WESTLOCK - When former Town of Westlock resident Steve Chodan passed away Nov. 28, 2020 at the age of 89 in an Edmonton hospital of COVID-19, his obituary gave a very brief outline of his life.
It barely scratches the surface of a man who gave so much to the community which was home to him for 57 years. None was done for any special honour or fame; it was simply his love for his community. He and his wife, Angela, had moved to Edmonton only a scant few months before his passing. As well as his wife of 66 years, Angela and their two children Lucinda and Brian and spouses, he is survived by three grandchildren and their spouses, and three great-grandchildren.
Steve was born close to Moose Hill, near Thorhild, Jan 2, 1931; the youngest of nine children. As a young farm boy, he obviously learned quickly what hard work was about. It was noted he was always there to help with the harvest, build a garage, shingle a roof, or almost anything else. He was indefatigable in all his endeavors.
After high school in Thorhild, Steve worked on a seismic crew for a time, and after he and Angela married, he became a teacher. The couple moved to Grassland to teach, which is where Lucinda and Brian were born.
Lucinda, who is editor-in-chief of the Montreal Gazette (something Steve proudly shared with this writer several years ago) shared some thoughts for us about her dad on behalf of her and her brother Brian, a personal income tax consultant, who lives at Sherwood Park.
She notes that since their dad died in November, “Our family has been touched by the number of people who have come forward to share memories of dad.”
Steve was always ready to jump into a community initiative – anyone who worked with him at the Westlock and District Historical Society can attest to how proud he was of the Pioneer Museum and the lengths to which he and Angela would go to raise funds or spread the word about the museum’s unique collections, she recalled.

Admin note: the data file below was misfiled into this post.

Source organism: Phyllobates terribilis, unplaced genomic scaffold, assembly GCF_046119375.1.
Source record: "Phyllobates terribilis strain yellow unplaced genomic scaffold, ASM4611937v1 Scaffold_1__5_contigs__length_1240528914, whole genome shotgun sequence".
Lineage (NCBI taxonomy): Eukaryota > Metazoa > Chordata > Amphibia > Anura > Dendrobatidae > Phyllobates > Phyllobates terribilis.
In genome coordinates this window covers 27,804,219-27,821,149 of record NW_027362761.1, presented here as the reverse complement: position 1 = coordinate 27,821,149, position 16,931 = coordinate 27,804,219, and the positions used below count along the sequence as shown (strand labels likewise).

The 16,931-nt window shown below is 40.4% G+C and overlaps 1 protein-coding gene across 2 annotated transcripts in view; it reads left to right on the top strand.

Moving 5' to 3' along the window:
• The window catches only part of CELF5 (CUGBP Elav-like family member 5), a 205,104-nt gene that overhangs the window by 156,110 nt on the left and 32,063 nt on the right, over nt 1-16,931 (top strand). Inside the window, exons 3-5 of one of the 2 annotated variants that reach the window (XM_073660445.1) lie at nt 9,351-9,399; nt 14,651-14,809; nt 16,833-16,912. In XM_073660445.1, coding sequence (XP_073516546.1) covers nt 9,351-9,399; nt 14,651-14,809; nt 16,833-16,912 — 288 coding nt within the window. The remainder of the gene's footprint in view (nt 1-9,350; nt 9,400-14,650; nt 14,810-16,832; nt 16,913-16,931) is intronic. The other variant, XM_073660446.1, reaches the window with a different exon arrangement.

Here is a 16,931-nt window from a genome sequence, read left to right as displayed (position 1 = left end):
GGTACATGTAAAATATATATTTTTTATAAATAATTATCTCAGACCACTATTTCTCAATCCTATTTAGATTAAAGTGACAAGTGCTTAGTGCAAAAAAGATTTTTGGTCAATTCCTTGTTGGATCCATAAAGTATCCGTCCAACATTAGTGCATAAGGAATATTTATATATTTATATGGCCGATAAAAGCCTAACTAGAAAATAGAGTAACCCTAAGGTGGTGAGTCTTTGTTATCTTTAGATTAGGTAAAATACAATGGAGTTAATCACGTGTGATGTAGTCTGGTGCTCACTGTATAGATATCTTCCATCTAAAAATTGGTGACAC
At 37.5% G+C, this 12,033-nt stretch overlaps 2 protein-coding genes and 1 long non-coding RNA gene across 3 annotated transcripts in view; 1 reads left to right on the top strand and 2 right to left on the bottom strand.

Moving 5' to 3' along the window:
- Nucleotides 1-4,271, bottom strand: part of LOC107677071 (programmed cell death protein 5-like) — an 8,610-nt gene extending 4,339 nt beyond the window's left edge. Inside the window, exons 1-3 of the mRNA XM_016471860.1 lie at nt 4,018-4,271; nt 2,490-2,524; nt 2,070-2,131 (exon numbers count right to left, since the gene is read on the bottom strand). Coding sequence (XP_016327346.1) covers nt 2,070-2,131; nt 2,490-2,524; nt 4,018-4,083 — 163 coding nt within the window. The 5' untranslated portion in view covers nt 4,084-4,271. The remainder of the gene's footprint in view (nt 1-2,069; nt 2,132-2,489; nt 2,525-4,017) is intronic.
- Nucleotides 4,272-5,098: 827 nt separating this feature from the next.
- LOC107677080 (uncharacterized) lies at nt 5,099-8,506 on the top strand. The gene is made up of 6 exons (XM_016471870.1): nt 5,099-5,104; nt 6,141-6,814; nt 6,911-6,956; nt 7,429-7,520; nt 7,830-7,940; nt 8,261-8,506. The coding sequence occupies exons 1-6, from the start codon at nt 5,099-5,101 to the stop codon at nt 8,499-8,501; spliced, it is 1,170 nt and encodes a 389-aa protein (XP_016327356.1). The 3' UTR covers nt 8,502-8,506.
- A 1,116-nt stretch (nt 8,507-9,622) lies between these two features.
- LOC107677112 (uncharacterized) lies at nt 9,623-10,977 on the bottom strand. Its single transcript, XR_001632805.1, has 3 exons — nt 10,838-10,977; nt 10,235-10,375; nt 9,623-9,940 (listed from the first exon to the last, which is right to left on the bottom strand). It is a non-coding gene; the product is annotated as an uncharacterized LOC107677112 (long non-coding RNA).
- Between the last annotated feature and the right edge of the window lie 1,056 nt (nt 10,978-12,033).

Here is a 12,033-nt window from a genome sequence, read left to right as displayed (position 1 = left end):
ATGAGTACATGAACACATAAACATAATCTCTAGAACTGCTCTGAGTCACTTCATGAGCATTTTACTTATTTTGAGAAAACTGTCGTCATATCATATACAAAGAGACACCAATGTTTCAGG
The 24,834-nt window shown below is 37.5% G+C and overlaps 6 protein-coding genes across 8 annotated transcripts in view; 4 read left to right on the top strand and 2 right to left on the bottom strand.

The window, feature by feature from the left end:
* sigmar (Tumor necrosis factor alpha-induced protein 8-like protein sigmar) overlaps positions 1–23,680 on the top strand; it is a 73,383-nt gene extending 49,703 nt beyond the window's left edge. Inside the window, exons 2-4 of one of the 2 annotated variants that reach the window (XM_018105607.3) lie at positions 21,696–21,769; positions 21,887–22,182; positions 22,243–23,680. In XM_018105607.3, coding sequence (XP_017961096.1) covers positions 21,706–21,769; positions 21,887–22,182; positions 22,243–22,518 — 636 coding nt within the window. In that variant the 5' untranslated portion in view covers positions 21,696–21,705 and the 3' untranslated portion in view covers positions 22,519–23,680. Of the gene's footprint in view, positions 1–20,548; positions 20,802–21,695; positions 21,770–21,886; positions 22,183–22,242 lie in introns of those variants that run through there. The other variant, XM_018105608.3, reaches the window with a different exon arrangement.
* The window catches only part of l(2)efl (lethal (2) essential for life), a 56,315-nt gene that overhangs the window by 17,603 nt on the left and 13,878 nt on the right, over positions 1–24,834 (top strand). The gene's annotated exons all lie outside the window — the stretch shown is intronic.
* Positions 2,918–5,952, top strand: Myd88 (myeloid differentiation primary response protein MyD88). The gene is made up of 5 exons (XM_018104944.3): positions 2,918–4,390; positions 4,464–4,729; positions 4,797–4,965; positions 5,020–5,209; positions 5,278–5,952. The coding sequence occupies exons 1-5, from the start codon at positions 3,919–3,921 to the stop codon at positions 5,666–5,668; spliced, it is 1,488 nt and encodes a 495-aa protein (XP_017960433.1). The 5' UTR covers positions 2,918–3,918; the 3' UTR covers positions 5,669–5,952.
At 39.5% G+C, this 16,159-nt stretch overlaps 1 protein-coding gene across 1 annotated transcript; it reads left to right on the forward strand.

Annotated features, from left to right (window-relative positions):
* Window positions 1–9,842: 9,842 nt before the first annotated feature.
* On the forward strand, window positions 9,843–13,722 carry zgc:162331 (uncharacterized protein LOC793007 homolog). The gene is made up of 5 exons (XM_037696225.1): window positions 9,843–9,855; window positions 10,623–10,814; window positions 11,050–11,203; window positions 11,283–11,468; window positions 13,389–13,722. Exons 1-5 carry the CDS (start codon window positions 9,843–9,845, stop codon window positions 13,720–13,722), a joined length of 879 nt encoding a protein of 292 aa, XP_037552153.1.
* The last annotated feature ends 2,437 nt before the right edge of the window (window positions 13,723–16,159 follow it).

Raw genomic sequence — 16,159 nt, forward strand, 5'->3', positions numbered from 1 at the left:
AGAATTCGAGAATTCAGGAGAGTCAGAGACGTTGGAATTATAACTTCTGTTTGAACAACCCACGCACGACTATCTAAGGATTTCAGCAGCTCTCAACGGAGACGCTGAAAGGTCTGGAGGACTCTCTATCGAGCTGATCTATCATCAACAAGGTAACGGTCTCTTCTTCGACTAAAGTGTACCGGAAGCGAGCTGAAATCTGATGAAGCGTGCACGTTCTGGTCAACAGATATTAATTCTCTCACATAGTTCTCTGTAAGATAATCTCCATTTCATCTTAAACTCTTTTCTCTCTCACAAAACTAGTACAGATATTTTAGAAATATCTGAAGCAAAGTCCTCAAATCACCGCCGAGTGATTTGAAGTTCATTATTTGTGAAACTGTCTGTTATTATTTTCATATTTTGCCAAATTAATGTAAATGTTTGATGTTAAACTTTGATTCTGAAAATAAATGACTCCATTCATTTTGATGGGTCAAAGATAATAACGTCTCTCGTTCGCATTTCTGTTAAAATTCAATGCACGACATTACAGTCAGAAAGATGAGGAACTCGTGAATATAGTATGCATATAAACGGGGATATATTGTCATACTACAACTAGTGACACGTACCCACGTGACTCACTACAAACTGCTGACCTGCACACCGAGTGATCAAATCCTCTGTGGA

“But he would have been particularly happy, I think, to see how many of those memories involved former students grateful for the help and encouragement he offered them as a teacher,” said said.
“After all, a teaching job was what brought him to Westlock in 1962, and he became part of a remarkable cohort of educators who affected the lives of thousands of pupils in the area.
“Steve and Angela moved from Grassland so Steve could take up a job at the junior high school, where he taught math and science, where he was also vice principal. He joined a group of dedicated teachers that included Evelyn Arndt, Dorothy Baker, Fern Gagnon, Pauline Hahn, Chuck Keller, Bell Lowe, Grace Nelson, Elsie Wishloff, Mary Wynnychuk and of course principal Carl Poloway. (Please forgive any omissions or time-frame errors — it was a long time ago.) I remember them all as being thoughtful and talented, and our dad was certainly that. Not to mention caring.”
Chuck Keller, one of those teachers who worked alongside Steve and fondly recalled his friend and collegue.
“Outside of class, Steve was an avid participant in many teacher-student challenges, especially the annual softball game matchup. “
Lucinda said one of the persons commented on her dad’s online obituary, “He had a generous spirit and a love of teaching that made it easy for us to learn.” Another wrote, “Steve took time on Saturdays to help me bring up my mark in math. I was always so thankful to him. Not many teachers would do that.”
Karen Letts, a former student of Steve and one who worked alongside him at the Westlock and District Historical Society in Westlock posted his obituary on the museum’s page, and received many thoughts from others.